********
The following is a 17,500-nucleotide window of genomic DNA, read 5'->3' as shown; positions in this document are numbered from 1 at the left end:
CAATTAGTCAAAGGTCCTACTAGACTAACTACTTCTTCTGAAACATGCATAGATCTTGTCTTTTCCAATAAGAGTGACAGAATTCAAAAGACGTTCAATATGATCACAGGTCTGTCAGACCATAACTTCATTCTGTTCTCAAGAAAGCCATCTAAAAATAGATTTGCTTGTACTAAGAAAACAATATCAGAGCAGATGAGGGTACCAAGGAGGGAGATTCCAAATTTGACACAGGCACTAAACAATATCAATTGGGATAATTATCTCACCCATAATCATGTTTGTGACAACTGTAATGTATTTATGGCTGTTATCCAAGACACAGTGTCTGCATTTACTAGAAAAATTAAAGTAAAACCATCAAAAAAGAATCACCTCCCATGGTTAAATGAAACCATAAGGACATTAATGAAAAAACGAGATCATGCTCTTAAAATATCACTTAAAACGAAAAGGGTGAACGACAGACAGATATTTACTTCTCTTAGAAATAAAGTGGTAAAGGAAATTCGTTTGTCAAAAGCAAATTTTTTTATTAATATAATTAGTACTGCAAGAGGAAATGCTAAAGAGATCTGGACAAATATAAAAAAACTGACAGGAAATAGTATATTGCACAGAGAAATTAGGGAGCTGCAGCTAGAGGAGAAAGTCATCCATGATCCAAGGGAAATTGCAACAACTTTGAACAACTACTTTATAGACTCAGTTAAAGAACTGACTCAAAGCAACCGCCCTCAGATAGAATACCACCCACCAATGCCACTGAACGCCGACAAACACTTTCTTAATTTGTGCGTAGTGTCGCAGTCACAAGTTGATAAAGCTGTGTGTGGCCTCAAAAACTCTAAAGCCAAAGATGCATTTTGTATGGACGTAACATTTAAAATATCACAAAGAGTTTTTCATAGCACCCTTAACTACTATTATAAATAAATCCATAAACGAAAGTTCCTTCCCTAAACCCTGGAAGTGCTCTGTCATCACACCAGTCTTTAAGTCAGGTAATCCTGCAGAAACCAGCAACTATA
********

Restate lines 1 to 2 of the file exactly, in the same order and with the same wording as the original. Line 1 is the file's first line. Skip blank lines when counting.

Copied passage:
The following is a 17,500-nucleotide window of genomic DNA, read 5'->3' as shown; positions in this document are numbered from 1 at the left end:
CAATTAGTCAAAGGTCCTACTAGACTAACTACTTCTTCTGAAACATGCATAGATCTTGTCTTTTCCAATAAGAGTGACAGAATTCAAAAGACGTTCAATATGATCACAGGTCTGTCAGACCATAACTTCATTCTGTTCTCAAGAAAGCCATCTAAAAATAGATTTGCTTGTACTAAGAAAACAATATCAGAGCAGATGAGGGTACCAAGGAGGGAGATTCCAAATTTGACACAGGCACTAAACAATATCAATTGGGATAATTATCTCACCCATAATCATGTTTGTGACAACTGTAATGTATTTATGGCTGTTATCCAAGACACAGTGTCTGCATTTACTAGAAAAATTAAAGTAAAACCATCAAAAAAGAATCACCTCCCATGGTTAAATGAAACCATAAGGACATTAATGAAAAAACGAGATCATGCTCTTAAAATATCACTTAAAACGAAAAGGGTGAACGACAGACAGATATTTACTTCTCTTAGAAATAAAGTGGTAAAGGAAATTCGTTTGTCAAAAGCAAATTTTTTTATTAATATAATTAGTACTGCAAGAGGAAATGCTAAAGAGATCTGGACAAATATAAAAAAACTGACAGGAAATAGTATATTGCACAGAGAAATTAGGGAGCTGCAGCTAGAGGAGAAAGTCATCCATGATCCAAGGGAAATTGCAACAACTTTGAACAACTACTTTATAGACTCAGTTAAAGAACTGACTCAAAGCAACCGCCCTCAGATAGAATACCACCCACCAATGCCACTGAACGCCGACAAACACTTTCTTAATTTGTGCGTAGTGTCGCAGTCACAAGTTGATAAAGCTGTGTGTGGCCTCAAAAACTCTAAAGCCAAAGATGCATTTTGTATGGACGTAACATTTAAAATATCACAAAGAGTTTTTCATAGCACCCTTAACTACTATTATAAATAAATCCATAAACGAAAGTTCCTTCCCTAAACCCTGGAAGTGCTCTGTCATCACACCAGTCTTTAAGTCAGGTAATCCTGCAGAAACCAGCAACTATA